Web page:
Quantcast

Help Close a Deadly Loophole to Protect Chimpanzees

Center for Biological Diversity

Speak up today to protect chimpanzees who can't defend themselves.

The worldwide population of wild chimpanzees has fallen by nearly 70 percent in the past 30 years. Wild chimpanzees have been protected under the Endangered Species Act since 1976, but a special rule exempting captive chimpanzees from protections is compromising conservation efforts.

Chimpanzees are endangered everywhere due to habitat loss, poaching and illegal trafficking. Wild chimpanzees are captured and sold for use as entertainment, as pets and as test subjects. The loophole in the Endangered Species Act creates a vicious cycle of supply and demand—Chimpanzees are exploited for entertainment, giving people the misconception that the species is common in the wild, which creates a demand for pet chimpanzees, which in turn leads to more poaching.

The exemption in the U.S. also undermines international chimpanzee conservation efforts. African nations see the animals being commercially exploited in America and have little incentive to protect them in their home range.

This loophole is preventing the recovery of chimpanzees in the wild by encouraging their illegal trade.

The U.S. Fish and Wildlife Service is now considering whether to extend full protection to captive chimpanzees. Take action now in support of protecting all chimpanzees, both wild and captive, as an endangered species.

Click here to find out more and take action.

For more information, click here.

EcoWatch Daily Newsletter

Logging state in the U.S. is seen representing some of the consequences humans will face in the absence of concrete action to stop deforestation, pollution and the climate crisis. Mark Newman / Lonely Planet Images / Getty Images

Talk is cheap, says the acting executive secretary of the United Nations Convention on Biological Diversity, who begged governments around the world to make sure that 2020 is not another year of conferences and empty promises, but instead is the year to take decisive action to stop the mass extinction of wildlife and the destruction of habitat-sustaining ecosystems, as The Guardian reported.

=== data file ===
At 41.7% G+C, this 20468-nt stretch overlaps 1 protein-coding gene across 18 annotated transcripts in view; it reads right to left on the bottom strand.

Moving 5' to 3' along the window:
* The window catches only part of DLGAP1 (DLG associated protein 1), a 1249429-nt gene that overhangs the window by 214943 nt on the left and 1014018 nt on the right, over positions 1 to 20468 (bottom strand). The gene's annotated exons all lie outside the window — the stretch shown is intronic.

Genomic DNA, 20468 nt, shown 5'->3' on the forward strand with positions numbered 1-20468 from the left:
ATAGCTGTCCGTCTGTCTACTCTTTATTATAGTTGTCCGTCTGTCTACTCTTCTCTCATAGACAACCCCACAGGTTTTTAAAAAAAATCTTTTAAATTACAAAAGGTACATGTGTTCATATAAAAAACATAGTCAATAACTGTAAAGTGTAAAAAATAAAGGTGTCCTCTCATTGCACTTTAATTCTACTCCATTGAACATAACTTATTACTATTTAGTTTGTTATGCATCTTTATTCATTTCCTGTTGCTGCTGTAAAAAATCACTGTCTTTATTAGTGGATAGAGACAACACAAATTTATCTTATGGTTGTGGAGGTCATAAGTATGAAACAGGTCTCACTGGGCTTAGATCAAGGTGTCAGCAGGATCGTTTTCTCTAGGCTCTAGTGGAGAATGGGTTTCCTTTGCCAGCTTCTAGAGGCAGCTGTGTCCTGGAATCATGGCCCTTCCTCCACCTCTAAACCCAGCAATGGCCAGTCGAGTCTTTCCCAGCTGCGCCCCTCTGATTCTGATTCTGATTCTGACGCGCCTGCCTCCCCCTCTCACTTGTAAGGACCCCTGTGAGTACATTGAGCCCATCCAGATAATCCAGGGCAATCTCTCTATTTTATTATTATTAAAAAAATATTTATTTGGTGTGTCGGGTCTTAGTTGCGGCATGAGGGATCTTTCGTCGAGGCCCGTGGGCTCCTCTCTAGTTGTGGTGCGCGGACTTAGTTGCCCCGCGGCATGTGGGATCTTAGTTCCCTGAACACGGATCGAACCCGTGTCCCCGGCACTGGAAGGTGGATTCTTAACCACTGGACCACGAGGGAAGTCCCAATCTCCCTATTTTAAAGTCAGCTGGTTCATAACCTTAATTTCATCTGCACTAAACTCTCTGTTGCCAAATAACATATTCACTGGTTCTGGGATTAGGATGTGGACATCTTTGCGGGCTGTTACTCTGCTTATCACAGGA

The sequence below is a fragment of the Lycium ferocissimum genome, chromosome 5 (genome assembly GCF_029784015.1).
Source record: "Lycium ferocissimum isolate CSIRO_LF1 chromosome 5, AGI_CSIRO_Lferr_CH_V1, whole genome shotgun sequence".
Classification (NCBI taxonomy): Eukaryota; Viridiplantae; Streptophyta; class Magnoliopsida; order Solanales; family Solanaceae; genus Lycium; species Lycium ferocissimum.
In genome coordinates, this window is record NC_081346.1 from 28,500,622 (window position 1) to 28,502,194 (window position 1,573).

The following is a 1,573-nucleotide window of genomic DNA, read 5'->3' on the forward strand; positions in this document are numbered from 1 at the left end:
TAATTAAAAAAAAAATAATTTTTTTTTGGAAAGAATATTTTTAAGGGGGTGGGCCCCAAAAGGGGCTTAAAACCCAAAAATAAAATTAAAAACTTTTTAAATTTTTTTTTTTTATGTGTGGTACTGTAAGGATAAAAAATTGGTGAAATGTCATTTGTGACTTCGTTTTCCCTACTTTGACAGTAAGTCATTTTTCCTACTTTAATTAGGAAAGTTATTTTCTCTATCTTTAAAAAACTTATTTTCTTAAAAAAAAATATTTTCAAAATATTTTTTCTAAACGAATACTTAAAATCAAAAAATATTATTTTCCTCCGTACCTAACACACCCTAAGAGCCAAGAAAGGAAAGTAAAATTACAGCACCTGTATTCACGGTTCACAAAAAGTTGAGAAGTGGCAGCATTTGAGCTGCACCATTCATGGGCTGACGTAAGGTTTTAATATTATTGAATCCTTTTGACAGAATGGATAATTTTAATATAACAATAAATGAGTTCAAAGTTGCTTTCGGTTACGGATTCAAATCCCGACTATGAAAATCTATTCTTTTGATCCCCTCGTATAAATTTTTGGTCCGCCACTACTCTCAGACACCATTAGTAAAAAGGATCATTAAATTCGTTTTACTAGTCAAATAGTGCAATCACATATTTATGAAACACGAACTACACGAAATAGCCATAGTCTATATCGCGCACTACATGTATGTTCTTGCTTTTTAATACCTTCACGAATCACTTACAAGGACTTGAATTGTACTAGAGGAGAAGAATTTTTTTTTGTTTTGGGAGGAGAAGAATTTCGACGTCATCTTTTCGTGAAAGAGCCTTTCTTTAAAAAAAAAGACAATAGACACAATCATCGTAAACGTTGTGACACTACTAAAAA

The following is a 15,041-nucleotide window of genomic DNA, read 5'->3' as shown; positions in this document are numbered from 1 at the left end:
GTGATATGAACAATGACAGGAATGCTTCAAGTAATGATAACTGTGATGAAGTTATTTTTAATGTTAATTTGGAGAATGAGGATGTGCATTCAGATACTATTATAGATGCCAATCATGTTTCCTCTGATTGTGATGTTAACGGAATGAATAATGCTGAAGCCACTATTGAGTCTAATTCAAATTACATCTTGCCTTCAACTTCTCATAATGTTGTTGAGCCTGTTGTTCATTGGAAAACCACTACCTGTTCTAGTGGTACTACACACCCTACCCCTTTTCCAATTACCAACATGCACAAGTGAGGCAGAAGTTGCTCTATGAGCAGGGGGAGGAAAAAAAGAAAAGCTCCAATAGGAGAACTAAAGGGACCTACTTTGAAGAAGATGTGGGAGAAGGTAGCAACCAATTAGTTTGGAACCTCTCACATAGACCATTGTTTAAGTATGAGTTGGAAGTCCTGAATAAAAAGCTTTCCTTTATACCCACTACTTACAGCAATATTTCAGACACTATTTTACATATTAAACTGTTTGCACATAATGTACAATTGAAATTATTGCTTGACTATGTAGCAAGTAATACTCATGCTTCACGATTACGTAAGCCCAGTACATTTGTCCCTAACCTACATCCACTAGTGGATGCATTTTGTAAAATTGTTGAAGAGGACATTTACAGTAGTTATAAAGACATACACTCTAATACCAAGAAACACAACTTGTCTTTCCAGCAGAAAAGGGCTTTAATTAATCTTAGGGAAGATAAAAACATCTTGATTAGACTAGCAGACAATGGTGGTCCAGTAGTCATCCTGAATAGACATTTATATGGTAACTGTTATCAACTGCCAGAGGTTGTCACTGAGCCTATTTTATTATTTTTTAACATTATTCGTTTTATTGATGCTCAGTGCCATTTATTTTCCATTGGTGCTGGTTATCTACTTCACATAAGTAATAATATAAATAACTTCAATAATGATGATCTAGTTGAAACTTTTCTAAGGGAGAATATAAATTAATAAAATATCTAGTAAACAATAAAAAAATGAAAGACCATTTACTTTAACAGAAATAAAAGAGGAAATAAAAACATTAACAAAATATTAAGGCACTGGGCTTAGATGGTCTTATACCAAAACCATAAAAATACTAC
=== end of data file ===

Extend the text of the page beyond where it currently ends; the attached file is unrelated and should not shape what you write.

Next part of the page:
Read More
The people of Kiribati have been under pressure to relocate due to sea level rise. A young woman wades through the salty sea water that flooded her way home on Sept. 29, 2015. Jonas Gratzer / LightRocket via Getty Images

Refugees fleeing the impending effects of the climate crisis cannot be forced to return home, according to a new decision by the United Nations Human Rights Committee, as CNN reported. The new decision could open up a massive wave of legal claims by displaced people around the world.

Read More
Sponsored
The first day of the Strike WEF march on Davos on Jan. 18, 2020 near Davos, Switzerland. The activists want climate justice and think the WEF is for the world's richest and political elite only. Kristian Buus / In Pictures via Getty Images

By Ashutosh Pandey

Teenage climate activist Greta Thunberg is returning to the Swiss ski resort of Davos for the 2020 World Economic Forum with a strong and clear message: put an end to the fossil fuel "madness."

Read More
Protesters attend a rally outside the U.S. Supreme Court held by the group Our Children's Trust Oct. 29, 2018 in Washington, DC. The group and the plaintiffs have vowed to keep fighting and to ask the full Ninth Circuit to review Friday's decision to toss the lawsuit. Win McNamee / Getty Images

An appeals court tossed out the landmark youth climate lawsuit Juliana v. United States Friday, arguing that the courts are not the place to resolve the climate crisis.

Read More
The land around Red Knoll near Kanab, UT that could have been razed for a frac sand mine. Tara Lohan

By Tara Lohan

A sign at the north end of Kanab, Utah, proclaims the town of 4,300 to be "The Greatest Earth on Show."

Read More